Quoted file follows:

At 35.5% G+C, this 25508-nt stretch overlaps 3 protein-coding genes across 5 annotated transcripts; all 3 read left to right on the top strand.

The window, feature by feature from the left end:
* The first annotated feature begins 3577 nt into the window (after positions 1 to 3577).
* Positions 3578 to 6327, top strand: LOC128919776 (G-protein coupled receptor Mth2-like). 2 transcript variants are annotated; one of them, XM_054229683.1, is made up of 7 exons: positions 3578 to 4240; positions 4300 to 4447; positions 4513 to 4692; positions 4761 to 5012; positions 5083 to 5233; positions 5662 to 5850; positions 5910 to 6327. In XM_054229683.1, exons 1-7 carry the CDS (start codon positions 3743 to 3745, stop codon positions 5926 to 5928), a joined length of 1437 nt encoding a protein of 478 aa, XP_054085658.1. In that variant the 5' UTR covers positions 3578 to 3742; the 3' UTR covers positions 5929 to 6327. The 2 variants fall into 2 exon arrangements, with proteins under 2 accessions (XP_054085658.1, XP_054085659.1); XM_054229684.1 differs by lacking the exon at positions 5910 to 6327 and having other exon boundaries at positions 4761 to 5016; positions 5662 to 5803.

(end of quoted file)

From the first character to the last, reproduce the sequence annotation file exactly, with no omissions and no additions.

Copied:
At 35.5% G+C, this 25508-nt stretch overlaps 3 protein-coding genes across 5 annotated transcripts; all 3 read left to right on the top strand.

The window, feature by feature from the left end:
* The first annotated feature begins 3577 nt into the window (after positions 1 to 3577).
* Positions 3578 to 6327, top strand: LOC128919776 (G-protein coupled receptor Mth2-like). 2 transcript variants are annotated; one of them, XM_054229683.1, is made up of 7 exons: positions 3578 to 4240; positions 4300 to 4447; positions 4513 to 4692; positions 4761 to 5012; positions 5083 to 5233; positions 5662 to 5850; positions 5910 to 6327. In XM_054229683.1, exons 1-7 carry the CDS (start codon positions 3743 to 3745, stop codon positions 5926 to 5928), a joined length of 1437 nt encoding a protein of 478 aa, XP_054085658.1. In that variant the 5' UTR covers positions 3578 to 3742; the 3' UTR covers positions 5929 to 6327. The 2 variants fall into 2 exon arrangements, with proteins under 2 accessions (XP_054085658.1, XP_054085659.1); XM_054229684.1 differs by lacking the exon at positions 5910 to 6327 and having other exon boundaries at positions 4761 to 5016; positions 5662 to 5803.